• 16. The Challenge: Draft your working thesis in ten minutes S As you draft your own tentative thesis statement, take care to make the language clear. Although you may want to revise your thesis statement as you draft your essay, trying to state it now will give your planning and drafting more focus and direction. Keep in mind that the thesis in an explanatory essay, such as a concept essay, merely announces the subject; it never asserts a position that requires an argument to defend it. S Write one or more sentences, stating your focused concept, that could serve as a thesis statement Forecast the topics you will use to explain the concept.
  • 17. NGO S Cannibalism can be broken down into two main categories: exocannibalism, the eating of outsiders or foreigners, and endocannibalism, the eating of members of one’s own social group (Shipman 70). Within these categories are several functional types of cannibalism, three of the most common being survival cannibalism, dietary cannibalism, and religious and ritual cannibalism Toufexis S O.K., let’s cut out all this nonsense about romantic love. Let’s bring some scientific precision to the party. Let’s put love under a microscope. When rigorous people with Ph.D.'s after their names do that, what they see is not some silly, senseless thing. No, their probe reveals that love rests firmly on the foundations of evolution, biology and chemistry.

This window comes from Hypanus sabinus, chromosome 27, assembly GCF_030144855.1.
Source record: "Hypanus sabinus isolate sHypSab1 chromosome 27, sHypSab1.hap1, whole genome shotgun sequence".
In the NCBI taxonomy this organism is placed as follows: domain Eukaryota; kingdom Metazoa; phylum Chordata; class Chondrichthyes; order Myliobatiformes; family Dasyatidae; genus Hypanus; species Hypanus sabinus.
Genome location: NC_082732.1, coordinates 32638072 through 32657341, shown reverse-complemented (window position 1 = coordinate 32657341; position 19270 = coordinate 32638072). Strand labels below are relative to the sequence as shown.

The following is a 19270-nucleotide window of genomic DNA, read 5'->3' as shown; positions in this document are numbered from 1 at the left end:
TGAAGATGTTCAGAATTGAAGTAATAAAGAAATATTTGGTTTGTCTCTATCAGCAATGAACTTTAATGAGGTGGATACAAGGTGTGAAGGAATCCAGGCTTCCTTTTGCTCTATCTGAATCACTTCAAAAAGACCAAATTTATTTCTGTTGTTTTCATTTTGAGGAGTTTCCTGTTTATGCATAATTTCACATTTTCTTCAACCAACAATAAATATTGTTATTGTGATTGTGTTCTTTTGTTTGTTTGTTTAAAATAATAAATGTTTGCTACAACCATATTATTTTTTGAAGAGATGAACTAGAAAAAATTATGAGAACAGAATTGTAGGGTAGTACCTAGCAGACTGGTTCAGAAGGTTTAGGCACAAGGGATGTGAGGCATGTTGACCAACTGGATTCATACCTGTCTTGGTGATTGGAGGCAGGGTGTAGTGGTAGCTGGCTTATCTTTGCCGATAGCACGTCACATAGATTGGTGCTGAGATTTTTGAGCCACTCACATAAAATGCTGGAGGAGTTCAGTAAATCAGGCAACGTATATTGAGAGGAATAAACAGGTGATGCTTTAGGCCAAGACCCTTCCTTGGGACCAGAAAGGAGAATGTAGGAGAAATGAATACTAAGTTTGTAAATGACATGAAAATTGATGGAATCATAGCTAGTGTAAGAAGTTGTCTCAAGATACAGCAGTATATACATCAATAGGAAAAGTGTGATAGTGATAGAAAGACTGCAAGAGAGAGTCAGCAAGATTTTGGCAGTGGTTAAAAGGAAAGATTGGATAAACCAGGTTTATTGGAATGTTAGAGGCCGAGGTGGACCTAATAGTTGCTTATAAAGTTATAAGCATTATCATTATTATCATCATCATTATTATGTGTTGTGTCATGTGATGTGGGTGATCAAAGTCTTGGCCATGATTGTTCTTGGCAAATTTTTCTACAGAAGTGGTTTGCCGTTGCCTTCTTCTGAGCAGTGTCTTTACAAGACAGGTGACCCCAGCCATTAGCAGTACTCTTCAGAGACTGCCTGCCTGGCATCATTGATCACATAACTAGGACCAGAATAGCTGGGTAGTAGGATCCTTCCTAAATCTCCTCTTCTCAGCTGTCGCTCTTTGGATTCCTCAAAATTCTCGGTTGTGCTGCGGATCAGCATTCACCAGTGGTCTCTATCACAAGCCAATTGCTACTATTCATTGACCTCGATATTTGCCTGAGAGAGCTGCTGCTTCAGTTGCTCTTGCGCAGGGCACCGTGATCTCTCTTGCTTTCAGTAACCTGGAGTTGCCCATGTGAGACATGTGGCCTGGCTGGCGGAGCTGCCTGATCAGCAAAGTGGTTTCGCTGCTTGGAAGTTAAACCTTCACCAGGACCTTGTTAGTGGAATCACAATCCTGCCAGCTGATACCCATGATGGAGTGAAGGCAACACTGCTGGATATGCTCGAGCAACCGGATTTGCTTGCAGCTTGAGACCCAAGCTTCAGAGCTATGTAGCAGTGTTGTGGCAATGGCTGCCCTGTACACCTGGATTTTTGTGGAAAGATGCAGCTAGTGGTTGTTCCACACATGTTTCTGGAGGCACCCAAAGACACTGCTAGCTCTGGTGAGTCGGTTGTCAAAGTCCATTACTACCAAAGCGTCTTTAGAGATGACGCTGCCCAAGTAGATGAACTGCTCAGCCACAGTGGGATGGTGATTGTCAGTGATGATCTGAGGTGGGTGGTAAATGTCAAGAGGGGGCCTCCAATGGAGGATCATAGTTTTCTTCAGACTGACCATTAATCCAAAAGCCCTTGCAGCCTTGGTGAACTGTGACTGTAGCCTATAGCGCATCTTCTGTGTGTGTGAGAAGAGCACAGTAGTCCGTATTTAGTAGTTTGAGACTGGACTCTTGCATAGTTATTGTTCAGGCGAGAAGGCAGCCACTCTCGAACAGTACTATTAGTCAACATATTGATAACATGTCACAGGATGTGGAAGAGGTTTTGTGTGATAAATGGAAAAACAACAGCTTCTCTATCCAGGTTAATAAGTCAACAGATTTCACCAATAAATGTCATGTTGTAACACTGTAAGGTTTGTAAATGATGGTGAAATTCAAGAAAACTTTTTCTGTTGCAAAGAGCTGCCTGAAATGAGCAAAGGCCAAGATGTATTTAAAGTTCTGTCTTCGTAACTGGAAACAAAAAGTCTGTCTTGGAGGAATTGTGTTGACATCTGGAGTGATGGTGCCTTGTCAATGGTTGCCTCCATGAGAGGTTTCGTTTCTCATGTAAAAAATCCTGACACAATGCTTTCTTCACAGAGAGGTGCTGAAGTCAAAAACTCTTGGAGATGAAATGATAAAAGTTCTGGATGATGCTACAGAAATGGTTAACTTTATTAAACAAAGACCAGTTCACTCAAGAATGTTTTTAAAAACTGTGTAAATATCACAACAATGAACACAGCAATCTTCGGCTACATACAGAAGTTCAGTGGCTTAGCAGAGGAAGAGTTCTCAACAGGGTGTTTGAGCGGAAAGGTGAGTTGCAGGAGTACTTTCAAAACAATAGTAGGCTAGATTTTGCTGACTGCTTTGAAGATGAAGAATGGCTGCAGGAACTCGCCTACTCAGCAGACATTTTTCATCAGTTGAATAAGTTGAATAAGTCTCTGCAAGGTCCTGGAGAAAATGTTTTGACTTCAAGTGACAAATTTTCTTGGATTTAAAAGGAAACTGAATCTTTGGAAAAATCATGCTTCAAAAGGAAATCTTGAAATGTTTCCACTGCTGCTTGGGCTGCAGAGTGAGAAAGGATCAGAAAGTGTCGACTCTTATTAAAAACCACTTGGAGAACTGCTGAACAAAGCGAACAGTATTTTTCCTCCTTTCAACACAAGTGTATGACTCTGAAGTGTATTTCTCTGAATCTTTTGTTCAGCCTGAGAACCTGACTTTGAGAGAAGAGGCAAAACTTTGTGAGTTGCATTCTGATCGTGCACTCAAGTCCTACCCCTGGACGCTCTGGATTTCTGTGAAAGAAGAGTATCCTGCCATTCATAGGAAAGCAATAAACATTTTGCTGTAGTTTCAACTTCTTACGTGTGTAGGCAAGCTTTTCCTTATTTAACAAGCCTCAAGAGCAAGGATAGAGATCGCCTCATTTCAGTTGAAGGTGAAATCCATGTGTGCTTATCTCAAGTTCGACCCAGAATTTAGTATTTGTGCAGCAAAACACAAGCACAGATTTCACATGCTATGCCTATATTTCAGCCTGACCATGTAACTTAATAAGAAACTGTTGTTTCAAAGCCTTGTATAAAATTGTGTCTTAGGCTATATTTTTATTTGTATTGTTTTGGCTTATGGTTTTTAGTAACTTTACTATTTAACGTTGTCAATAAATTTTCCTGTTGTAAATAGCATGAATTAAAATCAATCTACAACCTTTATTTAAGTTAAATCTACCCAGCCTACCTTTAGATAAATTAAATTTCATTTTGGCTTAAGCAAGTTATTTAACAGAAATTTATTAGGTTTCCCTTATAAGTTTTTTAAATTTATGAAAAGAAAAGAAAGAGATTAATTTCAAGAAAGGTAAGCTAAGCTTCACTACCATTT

• 18. Your Thesis is a Map to Your Essay Once you have your working thesis written, you can make a tentative outline. Introduction  Extended Anecdote Thesis  Category 1 Type 1 Type 2 Type 3 Category 2 Type 1 Type 2 Type 3 Repeat if Necessary Conclusion
  • 19. HOMEWORK S Read: HG through chapter 22 S Post #10: Finish and post your in-class writing: Focused concept, thesis, anecdotes S Find three more examples of your concept in HG. Endeavor to find examples to represent your classifications or categories. S Post #11 Choose another concept to compare and contrast with yours for the purpose of demonstrating differences. S Study: Vocab (1-18)